In 2022, the Middle East’s largest economy and world’s largest oil exporter’s gross domestic product was seen growing 4.3 percent, an upward revision of 100 basis points (bps). Growth for 2023 was revised up 30 bps to 3.3 percent.
The UAE was expected to grow 2.3 percent this year, unchanged, and 4.2 percent next year and 3.4 percent in 2023, revised up 60 bps and 10 bps respectively.
Expectations for Kuwait’s 2021 GDP growth were lifted 60 bps to 2.4 percent, while growth next year was boosted 110 bps to 4.6 percent. Growth was seen 10 bps higher in 2023 at 3.0 percent.
Qatar’s 2021 growth forecast was scaled back 30 bps to 2.5 percent. The expectation for growth next year was unchanged at 3.6 percent and down 40 bps to 2.7 percent for 2023.
Oman was revised up 20 bps to 2.1 percent expected growth this year, up 10 bps to 3.3 percent next year and down 20 bps in 2023 to 2.2 percent. Bahrain’s outlook was unchanged for this year and next at 2.9 percent, while 2023 growth was seen 30 bps lower at 2.4 percent.
At least half of the GCC’s state revenues come from hydrocarbons, and diversification away from that will “likely take many years to achieve,” with fiscal diversification likely to follow with additional lag, Moody’s said in a report last month.
“The announced plans to boost hydrocarbon production capacity and government commitments to zero or very low taxes make it unlikely that this reliance will diminish significantly in the coming years, even with some progress in economic diversification, which we expect.”


Saudi resilient as emerging markets shares hit 7-month lows on China rout

Saudi resilient as emerging markets shares hit 7-month lows on China rout
Updated 27 July 2021

Saudi resilient as emerging markets shares hit 7-month lows on China rout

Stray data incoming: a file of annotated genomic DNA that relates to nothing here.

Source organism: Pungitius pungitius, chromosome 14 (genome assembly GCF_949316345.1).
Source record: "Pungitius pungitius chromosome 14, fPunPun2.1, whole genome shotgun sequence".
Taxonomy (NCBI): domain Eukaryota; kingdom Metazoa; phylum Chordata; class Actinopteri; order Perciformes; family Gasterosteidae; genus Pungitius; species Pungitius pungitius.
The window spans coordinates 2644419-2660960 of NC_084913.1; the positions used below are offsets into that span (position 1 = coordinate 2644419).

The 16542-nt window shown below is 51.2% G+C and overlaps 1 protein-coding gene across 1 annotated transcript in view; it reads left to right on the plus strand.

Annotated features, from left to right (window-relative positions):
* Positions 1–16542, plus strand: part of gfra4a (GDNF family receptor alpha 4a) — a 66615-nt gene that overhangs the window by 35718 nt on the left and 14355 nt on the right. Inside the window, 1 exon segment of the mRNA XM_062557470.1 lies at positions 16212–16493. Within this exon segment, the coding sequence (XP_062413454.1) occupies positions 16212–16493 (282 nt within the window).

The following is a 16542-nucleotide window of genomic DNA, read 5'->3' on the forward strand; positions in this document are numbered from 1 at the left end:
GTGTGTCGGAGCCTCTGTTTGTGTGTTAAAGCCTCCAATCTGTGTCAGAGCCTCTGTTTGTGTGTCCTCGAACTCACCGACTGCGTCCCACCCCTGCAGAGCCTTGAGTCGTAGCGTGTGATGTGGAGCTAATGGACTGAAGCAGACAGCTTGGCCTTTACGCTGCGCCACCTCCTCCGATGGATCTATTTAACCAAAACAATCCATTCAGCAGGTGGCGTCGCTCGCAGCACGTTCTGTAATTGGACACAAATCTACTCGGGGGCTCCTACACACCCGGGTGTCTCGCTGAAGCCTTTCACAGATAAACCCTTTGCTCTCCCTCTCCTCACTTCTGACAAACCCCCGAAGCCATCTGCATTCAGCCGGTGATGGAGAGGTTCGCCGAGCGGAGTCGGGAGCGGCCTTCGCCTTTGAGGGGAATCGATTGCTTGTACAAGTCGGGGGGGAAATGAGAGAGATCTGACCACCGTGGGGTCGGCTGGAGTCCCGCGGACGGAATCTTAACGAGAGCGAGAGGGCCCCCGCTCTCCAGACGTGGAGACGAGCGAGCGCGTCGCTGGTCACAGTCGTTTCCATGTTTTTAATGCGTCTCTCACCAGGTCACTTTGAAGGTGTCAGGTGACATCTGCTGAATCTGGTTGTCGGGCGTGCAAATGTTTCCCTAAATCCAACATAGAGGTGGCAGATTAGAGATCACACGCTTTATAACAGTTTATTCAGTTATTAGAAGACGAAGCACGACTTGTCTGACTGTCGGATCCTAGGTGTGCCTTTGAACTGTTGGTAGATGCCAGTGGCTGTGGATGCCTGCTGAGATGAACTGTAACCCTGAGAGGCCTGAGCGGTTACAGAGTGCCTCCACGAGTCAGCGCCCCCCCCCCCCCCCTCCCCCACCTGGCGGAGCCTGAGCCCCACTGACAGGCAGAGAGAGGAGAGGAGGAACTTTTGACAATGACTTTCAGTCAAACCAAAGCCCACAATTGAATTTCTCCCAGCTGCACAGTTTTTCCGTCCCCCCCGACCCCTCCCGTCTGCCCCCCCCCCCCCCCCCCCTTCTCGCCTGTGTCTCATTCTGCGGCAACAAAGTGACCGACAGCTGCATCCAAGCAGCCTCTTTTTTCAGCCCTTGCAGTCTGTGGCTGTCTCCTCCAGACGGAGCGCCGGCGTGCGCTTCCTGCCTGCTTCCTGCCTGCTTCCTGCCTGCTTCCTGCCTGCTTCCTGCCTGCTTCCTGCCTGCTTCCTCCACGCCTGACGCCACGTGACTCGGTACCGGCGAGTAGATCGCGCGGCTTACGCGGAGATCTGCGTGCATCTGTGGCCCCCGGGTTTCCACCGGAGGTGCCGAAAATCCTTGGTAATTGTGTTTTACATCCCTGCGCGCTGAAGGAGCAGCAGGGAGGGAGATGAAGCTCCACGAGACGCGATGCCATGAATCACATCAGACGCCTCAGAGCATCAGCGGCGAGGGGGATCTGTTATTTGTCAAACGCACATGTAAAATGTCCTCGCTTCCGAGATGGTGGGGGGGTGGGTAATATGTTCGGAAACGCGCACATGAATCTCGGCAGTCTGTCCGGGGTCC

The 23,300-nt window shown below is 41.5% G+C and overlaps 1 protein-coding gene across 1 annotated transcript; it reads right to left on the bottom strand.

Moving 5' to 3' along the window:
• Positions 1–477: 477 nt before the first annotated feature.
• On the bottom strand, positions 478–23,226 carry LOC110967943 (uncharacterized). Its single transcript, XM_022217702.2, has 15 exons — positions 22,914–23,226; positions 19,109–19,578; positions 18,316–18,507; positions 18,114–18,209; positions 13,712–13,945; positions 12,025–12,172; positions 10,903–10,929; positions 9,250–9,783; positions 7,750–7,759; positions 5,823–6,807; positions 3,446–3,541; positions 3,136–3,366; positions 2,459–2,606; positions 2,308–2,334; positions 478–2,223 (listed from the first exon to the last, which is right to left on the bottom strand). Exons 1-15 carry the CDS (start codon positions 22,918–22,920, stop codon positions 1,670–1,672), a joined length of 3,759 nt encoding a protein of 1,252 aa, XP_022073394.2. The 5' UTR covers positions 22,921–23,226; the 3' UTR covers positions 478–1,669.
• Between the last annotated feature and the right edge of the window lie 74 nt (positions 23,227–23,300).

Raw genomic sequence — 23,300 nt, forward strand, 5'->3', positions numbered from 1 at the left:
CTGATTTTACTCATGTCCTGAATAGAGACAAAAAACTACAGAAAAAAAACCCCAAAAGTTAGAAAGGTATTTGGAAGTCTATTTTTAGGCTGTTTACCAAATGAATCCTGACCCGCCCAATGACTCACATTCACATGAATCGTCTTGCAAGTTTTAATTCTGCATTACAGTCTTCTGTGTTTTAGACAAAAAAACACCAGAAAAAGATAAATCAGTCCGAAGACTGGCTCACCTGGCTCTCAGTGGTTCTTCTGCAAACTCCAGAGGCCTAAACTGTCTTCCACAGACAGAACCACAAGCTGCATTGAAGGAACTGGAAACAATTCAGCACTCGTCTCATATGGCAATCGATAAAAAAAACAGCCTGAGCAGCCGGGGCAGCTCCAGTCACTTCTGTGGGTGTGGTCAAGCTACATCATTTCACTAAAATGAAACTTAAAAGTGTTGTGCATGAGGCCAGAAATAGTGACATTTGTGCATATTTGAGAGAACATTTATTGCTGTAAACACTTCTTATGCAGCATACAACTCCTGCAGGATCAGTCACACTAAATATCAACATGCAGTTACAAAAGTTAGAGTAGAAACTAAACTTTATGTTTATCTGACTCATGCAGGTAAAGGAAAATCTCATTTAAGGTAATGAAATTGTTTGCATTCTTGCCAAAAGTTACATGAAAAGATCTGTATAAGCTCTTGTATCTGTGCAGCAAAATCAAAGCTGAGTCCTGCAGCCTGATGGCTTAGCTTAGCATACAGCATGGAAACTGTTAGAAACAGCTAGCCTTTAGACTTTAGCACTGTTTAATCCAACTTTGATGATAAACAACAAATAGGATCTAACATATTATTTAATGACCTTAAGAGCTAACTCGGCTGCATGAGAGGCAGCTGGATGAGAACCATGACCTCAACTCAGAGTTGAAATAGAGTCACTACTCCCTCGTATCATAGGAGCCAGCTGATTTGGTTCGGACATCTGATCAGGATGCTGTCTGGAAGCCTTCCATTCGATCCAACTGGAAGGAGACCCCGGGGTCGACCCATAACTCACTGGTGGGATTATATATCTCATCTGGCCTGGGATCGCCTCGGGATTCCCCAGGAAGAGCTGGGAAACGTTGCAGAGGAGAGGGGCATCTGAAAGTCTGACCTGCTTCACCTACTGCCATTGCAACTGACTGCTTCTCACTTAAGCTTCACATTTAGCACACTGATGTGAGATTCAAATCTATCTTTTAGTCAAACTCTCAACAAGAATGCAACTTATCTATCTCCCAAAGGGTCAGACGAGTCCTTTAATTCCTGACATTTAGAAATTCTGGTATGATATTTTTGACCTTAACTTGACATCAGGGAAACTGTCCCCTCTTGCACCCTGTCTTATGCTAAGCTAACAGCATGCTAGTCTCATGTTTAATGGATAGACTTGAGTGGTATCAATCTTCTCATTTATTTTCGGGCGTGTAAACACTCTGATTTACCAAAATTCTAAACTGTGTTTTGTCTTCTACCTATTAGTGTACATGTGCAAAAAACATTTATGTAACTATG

Saudi resilient as emerging markets shares hit 7-month lows on China rout
  • China blue-chip index drops 3.5 percent to 8-month low
  • Saudi Arabia's Tadawul rose 0.2 percent, while Abu Dhabi is up 0.5 percent

RIYADH: Emerging market stocks slid 2 percent to a seven-month low on Tuesday, extending heavy losses to a third session, as a sharp sell-off in Chinese stocks continued.
Saudi Arabia's Tadawul rose 0.2 percent, while the Dubai Financial Market Index was little changed and Abu Dhabi's Securities Exchange General Index was up 0.6 percent.
China’s blue-chip index dropped 3.5 percent to its lowest in nearly eight months as worries lingered about regulatory crackdowns in the education and property sectors.
Hong Kong’s benchmark sank almost 4.5 percent, with losses over the past three days pushing the index more than 8 percent into the red for the year.
The Chinese yuan hit its lowest since April, weakening 0.4 percent to trade at 6.504 to the dollar.
“The question for investors is whether the sell-off presents an attractive opportunity to bottom fish,” said analysts at BCA Research.
“We argue otherwise and expect further pressure from regulators to continue to weigh down on Chinese stocks over a six- to 12-month horizon,” they said, adding that the medical industry could be the next target.
Adding to worries around China, profit growth at industrial firms slowed for a fourth straight month in June, while a surge in the Delta variant COVID-19 cases centered on the eastern city of Nanjing.
MSCI’s index of Asia shares excluding Japan hit its lowest so far this year, as did a broader index of EM equities as China stocks have the biggest weightage on both. Western European bourses traded well in the red, while US stock indexes looked set to retreat from all-time highs.
South Africa’s main index lost 1.7 percent, moving sharply away from 1-1/2-month highs, while Turkey’s index extended losses to day four. Polish stocks led losses across eastern Europe.
Tunisian bonds stabilized after their worst slide in a month on Monday following the government’s ouster by President Kais Saied.
Saied extended existing COVID-19 restrictions on movement on Monday and vowed any violent opposition would be met with force.
In currency markets, the South African rand slid 0.7 percent against a strengthening dollar ahead of the US Federal Reserve’s policy decision on Wednesday.
Investors are hoping to get clues on the world’s largest economy’s standing, as well as any hints on the timeline for stimulus tapering and interest rate hikes.
Massive support from major central banks and ultra-loose monetary policy to stimulate economic activity and growth has helped inflows into riskier assets of emerging markets.
Turkey’s lira and Russia’s rouble were broadly flat. Hungary’s forint was steady against the euro, staying near three-month lows ahead of a central bank meeting. An extension of a hiking cycle with a 20 basis-point increase in its base rate to 1.1 percent is expected.